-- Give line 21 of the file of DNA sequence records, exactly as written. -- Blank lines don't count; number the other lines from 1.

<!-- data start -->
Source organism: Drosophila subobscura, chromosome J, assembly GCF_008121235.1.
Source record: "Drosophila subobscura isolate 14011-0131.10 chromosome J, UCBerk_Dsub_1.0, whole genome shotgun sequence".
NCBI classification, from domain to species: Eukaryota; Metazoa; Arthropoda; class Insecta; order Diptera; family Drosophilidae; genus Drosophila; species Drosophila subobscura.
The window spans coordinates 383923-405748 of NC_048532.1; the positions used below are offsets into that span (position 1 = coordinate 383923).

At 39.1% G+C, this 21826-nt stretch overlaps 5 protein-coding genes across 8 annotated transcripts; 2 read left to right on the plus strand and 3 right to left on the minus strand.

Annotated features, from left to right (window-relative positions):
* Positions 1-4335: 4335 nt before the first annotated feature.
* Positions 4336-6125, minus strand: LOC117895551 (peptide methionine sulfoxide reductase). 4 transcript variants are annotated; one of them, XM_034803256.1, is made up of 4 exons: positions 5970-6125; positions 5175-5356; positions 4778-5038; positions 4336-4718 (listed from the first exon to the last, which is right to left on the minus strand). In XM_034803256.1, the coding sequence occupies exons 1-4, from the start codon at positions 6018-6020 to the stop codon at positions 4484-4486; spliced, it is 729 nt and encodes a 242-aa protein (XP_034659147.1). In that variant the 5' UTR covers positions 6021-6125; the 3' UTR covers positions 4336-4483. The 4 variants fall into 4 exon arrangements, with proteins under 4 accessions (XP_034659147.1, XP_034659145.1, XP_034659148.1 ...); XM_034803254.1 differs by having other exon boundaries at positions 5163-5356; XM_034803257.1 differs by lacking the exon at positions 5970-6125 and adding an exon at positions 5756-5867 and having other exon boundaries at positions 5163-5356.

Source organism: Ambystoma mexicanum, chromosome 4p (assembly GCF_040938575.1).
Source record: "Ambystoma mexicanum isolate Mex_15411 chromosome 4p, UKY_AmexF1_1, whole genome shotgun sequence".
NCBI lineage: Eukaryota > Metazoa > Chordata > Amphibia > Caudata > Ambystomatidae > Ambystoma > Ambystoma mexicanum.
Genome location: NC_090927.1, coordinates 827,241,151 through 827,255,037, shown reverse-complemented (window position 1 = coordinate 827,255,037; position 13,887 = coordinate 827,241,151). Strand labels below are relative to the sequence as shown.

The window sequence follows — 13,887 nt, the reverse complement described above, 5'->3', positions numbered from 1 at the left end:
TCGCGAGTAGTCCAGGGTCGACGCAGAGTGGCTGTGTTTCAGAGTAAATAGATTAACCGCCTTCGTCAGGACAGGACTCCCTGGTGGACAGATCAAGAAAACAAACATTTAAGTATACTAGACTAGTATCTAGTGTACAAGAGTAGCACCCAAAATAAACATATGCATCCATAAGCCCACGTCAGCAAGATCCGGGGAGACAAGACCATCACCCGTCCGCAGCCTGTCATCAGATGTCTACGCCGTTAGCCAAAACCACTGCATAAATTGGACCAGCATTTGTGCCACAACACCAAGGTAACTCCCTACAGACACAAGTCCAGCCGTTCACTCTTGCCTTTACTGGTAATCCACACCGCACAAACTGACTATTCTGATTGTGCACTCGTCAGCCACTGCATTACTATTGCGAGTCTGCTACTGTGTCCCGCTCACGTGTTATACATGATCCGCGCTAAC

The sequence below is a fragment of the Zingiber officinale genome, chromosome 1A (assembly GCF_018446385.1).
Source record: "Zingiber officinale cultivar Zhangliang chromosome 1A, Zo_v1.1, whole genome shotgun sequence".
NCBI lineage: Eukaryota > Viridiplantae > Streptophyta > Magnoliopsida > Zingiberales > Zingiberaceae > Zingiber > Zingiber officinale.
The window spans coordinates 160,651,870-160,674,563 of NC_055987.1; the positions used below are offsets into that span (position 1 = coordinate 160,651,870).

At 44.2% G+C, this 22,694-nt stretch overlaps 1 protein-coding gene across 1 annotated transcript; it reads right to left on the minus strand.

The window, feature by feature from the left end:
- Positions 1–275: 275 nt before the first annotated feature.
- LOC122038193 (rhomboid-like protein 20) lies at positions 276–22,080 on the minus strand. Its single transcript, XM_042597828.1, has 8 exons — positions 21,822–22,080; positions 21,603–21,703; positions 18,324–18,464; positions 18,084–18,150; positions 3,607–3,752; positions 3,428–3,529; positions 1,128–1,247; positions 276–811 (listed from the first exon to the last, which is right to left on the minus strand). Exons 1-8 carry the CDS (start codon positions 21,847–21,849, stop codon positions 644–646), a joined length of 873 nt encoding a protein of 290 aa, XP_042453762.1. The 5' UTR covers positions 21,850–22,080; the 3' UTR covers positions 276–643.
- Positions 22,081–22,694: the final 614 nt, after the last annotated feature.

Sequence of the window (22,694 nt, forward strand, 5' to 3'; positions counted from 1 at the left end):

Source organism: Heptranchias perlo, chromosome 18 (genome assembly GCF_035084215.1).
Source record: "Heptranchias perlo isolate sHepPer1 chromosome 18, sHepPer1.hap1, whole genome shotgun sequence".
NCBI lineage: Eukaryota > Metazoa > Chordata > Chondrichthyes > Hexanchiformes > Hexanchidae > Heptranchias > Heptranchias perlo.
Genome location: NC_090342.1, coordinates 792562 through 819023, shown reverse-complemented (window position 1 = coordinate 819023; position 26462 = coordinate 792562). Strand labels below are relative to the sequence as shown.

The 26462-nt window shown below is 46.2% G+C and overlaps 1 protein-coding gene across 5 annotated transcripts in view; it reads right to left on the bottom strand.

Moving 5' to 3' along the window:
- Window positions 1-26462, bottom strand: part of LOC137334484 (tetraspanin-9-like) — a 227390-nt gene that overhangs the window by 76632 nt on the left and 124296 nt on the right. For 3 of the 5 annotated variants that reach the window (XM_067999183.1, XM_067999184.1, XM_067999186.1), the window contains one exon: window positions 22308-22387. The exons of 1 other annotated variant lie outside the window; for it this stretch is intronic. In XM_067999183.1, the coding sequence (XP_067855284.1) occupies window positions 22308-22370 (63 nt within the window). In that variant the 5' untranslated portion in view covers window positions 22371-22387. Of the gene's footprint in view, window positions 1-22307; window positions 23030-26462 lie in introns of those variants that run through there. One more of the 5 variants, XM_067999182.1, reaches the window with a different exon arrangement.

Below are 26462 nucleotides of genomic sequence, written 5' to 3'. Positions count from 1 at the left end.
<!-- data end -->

- Positions 1–275: 275 nt before the first annotated feature.